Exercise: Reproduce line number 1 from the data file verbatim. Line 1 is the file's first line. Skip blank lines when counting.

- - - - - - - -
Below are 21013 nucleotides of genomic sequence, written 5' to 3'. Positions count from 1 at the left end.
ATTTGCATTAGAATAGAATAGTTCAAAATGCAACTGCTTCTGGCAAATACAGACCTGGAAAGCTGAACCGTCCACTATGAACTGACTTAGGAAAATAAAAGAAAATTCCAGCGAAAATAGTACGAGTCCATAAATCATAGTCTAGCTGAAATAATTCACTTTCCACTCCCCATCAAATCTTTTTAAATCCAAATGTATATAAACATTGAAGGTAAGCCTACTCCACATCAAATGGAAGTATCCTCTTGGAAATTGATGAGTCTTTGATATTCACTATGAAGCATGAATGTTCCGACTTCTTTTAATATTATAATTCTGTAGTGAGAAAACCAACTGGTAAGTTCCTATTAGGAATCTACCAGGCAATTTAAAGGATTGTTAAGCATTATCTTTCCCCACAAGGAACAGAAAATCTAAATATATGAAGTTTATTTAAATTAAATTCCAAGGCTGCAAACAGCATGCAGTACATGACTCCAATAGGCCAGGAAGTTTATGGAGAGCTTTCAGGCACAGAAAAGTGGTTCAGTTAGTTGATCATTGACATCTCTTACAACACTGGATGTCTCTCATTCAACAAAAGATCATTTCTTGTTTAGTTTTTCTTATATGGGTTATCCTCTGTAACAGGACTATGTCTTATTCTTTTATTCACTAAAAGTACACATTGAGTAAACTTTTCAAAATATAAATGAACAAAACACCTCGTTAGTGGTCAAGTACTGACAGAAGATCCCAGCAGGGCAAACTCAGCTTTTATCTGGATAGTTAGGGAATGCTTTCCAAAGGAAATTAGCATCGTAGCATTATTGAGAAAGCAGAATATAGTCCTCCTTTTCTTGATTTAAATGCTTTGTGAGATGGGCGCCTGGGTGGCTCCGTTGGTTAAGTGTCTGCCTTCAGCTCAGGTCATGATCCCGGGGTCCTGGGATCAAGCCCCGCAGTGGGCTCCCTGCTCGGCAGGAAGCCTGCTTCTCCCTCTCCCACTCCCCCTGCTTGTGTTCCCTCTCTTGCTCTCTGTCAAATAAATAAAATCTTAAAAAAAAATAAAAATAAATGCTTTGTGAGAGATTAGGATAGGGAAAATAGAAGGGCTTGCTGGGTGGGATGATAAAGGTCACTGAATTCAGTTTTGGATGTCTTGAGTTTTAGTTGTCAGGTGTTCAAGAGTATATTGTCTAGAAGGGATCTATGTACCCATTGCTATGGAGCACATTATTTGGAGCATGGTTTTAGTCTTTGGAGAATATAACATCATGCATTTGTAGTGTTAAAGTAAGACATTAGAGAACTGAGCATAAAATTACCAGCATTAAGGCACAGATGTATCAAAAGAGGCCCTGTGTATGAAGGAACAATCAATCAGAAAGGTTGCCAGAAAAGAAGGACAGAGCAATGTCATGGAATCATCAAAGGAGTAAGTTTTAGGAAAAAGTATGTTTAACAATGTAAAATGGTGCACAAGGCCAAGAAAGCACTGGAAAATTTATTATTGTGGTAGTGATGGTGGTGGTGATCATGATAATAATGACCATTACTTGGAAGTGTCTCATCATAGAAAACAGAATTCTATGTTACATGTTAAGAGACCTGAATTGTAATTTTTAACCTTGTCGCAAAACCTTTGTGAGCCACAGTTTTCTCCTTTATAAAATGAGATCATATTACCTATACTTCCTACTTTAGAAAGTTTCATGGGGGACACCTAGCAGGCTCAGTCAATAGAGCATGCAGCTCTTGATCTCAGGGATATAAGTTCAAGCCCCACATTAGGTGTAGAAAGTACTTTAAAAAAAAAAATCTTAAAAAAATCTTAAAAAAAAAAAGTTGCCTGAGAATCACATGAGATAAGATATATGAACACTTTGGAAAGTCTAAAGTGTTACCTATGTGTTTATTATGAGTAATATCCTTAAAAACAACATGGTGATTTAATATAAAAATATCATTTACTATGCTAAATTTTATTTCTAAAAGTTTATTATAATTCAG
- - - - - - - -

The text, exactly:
Below are 21013 nucleotides of genomic sequence, written 5' to 3'. Positions count from 1 at the left end.